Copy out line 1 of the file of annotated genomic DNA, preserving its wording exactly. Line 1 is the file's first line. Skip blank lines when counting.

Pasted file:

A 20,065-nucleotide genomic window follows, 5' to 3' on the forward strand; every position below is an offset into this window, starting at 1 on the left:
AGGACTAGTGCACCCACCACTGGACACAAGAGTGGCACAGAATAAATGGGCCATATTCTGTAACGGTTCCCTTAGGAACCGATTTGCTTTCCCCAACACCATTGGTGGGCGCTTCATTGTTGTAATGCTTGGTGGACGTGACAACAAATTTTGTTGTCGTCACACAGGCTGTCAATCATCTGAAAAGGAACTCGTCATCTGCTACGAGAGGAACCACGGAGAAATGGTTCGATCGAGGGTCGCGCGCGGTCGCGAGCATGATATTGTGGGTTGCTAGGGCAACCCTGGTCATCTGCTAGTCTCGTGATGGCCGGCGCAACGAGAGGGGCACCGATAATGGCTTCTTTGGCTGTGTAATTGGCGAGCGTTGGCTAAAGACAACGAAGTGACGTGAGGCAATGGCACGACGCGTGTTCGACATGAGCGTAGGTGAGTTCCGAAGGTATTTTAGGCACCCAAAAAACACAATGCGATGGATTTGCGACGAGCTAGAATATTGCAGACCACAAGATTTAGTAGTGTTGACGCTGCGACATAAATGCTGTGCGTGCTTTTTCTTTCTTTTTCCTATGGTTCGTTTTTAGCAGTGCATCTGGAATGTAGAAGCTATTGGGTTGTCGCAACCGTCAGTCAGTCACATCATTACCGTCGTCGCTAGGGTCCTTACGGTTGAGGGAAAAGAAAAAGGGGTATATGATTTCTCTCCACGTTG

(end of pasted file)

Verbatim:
A 20,065-nucleotide genomic window follows, 5' to 3' on the forward strand; every position below is an offset into this window, starting at 1 on the left: